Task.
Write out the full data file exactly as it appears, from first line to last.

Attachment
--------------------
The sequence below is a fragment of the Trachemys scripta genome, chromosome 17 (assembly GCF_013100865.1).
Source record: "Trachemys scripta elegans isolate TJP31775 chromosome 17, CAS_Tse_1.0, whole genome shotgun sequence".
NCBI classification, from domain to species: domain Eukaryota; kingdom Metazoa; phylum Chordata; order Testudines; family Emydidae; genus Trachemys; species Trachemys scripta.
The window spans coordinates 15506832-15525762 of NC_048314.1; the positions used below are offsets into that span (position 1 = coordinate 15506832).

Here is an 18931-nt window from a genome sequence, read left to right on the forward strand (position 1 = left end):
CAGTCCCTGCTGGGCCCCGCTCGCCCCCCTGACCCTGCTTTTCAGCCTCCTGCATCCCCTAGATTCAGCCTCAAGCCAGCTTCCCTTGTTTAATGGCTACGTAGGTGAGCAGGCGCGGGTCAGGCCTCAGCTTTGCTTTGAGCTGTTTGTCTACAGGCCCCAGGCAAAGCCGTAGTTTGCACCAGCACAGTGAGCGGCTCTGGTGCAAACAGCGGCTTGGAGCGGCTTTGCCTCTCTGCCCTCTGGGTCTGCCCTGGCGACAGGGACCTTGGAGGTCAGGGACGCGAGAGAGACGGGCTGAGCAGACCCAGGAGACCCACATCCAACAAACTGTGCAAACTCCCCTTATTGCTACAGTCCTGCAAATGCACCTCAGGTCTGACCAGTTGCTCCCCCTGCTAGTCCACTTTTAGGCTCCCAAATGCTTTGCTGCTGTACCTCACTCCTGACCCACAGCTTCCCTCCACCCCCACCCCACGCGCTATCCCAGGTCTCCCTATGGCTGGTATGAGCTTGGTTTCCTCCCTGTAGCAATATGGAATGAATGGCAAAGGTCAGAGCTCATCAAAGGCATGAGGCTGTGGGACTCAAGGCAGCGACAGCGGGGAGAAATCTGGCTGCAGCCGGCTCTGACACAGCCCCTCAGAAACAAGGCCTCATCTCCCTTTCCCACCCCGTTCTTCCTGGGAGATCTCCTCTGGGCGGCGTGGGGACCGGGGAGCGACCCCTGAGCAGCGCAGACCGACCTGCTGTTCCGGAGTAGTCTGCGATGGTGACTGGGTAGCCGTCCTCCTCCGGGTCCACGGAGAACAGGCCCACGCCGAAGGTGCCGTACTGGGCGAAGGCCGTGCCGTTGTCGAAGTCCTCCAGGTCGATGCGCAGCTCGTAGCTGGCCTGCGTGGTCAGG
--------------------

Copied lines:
The sequence below is a fragment of the Trachemys scripta genome, chromosome 17 (assembly GCF_013100865.1).
Source record: "Trachemys scripta elegans isolate TJP31775 chromosome 17, CAS_Tse_1.0, whole genome shotgun sequence".
NCBI classification, from domain to species: domain Eukaryota; kingdom Metazoa; phylum Chordata; order Testudines; family Emydidae; genus Trachemys; species Trachemys scripta.
The window spans coordinates 15506832-15525762 of NC_048314.1; the positions used below are offsets into that span (position 1 = coordinate 15506832).

Here is an 18931-nt window from a genome sequence, read left to right on the forward strand (position 1 = left end):
CAGTCCCTGCTGGGCCCCGCTCGCCCCCCTGACCCTGCTTTTCAGCCTCCTGCATCCCCTAGATTCAGCCTCAAGCCAGCTTCCCTTGTTTAATGGCTACGTAGGTGAGCAGGCGCGGGTCAGGCCTCAGCTTTGCTTTGAGCTGTTTGTCTACAGGCCCCAGGCAAAGCCGTAGTTTGCACCAGCACAGTGAGCGGCTCTGGTGCAAACAGCGGCTTGGAGCGGCTTTGCCTCTCTGCCCTCTGGGTCTGCCCTGGCGACAGGGACCTTGGAGGTCAGGGACGCGAGAGAGACGGGCTGAGCAGACCCAGGAGACCCACATCCAACAAACTGTGCAAACTCCCCTTATTGCTACAGTCCTGCAAATGCACCTCAGGTCTGACCAGTTGCTCCCCCTGCTAGTCCACTTTTAGGCTCCCAAATGCTTTGCTGCTGTACCTCACTCCTGACCCACAGCTTCCCTCCACCCCCACCCCACGCGCTATCCCAGGTCTCCCTATGGCTGGTATGAGCTTGGTTTCCTCCCTGTAGCAATATGGAATGAATGGCAAAGGTCAGAGCTCATCAAAGGCATGAGGCTGTGGGACTCAAGGCAGCGACAGCGGGGAGAAATCTGGCTGCAGCCGGCTCTGACACAGCCCCTCAGAAACAAGGCCTCATCTCCCTTTCCCACCCCGTTCTTCCTGGGAGATCTCCTCTGGGCGGCGTGGGGACCGGGGAGCGACCCCTGAGCAGCGCAGACCGACCTGCTGTTCCGGAGTAGTCTGCGATGGTGACTGGGTAGCCGTCCTCCTCCGGGTCCACGGAGAACAGGCCCACGCCGAAGGTGCCGTACTGGGCGAAGGCCGTGCCGTTGTCGAAGTCCTCCAGGTCGATGCGCAGCTCGTAGCTGGCCTGCGTGGTCAGG